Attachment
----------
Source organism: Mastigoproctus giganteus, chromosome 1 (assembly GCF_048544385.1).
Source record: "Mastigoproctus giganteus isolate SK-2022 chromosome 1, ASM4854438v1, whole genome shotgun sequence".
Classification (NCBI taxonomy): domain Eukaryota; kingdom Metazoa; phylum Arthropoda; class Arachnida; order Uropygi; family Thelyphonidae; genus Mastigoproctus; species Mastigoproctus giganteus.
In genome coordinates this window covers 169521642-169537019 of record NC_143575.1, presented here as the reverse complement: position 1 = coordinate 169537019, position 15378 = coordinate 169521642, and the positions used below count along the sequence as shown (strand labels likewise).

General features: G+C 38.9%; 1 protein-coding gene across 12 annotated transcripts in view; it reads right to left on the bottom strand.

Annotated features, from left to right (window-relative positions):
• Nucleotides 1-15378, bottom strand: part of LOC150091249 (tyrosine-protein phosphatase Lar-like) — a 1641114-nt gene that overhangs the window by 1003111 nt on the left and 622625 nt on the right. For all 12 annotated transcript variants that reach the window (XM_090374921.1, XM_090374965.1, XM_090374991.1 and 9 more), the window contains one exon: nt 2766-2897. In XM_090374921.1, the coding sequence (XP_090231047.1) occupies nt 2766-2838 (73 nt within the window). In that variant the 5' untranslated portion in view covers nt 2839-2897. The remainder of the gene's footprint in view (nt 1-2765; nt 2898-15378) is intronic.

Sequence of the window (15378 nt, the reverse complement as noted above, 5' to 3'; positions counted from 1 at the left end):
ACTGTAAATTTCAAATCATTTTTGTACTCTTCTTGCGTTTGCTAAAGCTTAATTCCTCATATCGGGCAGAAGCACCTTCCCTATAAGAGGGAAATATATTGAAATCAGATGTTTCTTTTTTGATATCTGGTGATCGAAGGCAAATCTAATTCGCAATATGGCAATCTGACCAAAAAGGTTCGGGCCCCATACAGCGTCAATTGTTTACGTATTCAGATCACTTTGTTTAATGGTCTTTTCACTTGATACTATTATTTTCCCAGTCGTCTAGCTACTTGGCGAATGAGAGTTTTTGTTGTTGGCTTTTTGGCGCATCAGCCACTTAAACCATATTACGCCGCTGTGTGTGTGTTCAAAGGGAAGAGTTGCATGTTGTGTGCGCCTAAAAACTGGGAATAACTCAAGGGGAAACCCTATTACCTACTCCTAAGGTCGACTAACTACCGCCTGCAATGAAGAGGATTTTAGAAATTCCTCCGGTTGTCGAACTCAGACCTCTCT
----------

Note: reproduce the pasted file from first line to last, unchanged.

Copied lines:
Source organism: Mastigoproctus giganteus, chromosome 1 (assembly GCF_048544385.1).
Source record: "Mastigoproctus giganteus isolate SK-2022 chromosome 1, ASM4854438v1, whole genome shotgun sequence".
Classification (NCBI taxonomy): domain Eukaryota; kingdom Metazoa; phylum Arthropoda; class Arachnida; order Uropygi; family Thelyphonidae; genus Mastigoproctus; species Mastigoproctus giganteus.
In genome coordinates this window covers 169521642-169537019 of record NC_143575.1, presented here as the reverse complement: position 1 = coordinate 169537019, position 15378 = coordinate 169521642, and the positions used below count along the sequence as shown (strand labels likewise).

General features: G+C 38.9%; 1 protein-coding gene across 12 annotated transcripts in view; it reads right to left on the bottom strand.

Annotated features, from left to right (window-relative positions):
• Nucleotides 1-15378, bottom strand: part of LOC150091249 (tyrosine-protein phosphatase Lar-like) — a 1641114-nt gene that overhangs the window by 1003111 nt on the left and 622625 nt on the right. For all 12 annotated transcript variants that reach the window (XM_090374921.1, XM_090374965.1, XM_090374991.1 and 9 more), the window contains one exon: nt 2766-2897. In XM_090374921.1, the coding sequence (XP_090231047.1) occupies nt 2766-2838 (73 nt within the window). In that variant the 5' untranslated portion in view covers nt 2839-2897. The remainder of the gene's footprint in view (nt 1-2765; nt 2898-15378) is intronic.

Sequence of the window (15378 nt, the reverse complement as noted above, 5' to 3'; positions counted from 1 at the left end):
ACTGTAAATTTCAAATCATTTTTGTACTCTTCTTGCGTTTGCTAAAGCTTAATTCCTCATATCGGGCAGAAGCACCTTCCCTATAAGAGGGAAATATATTGAAATCAGATGTTTCTTTTTTGATATCTGGTGATCGAAGGCAAATCTAATTCGCAATATGGCAATCTGACCAAAAAGGTTCGGGCCCCATACAGCGTCAATTGTTTACGTATTCAGATCACTTTGTTTAATGGTCTTTTCACTTGATACTATTATTTTCCCAGTCGTCTAGCTACTTGGCGAATGAGAGTTTTTGTTGTTGGCTTTTTGGCGCATCAGCCACTTAAACCATATTACGCCGCTGTGTGTGTGTTCAAAGGGAAGAGTTGCATGTTGTGTGCGCCTAAAAACTGGGAATAACTCAAGGGGAAACCCTATTACCTACTCCTAAGGTCGACTAACTACCGCCTGCAATGAAGAGGATTTTAGAAATTCCTCCGGTTGTCGAACTCAGACCTCTCT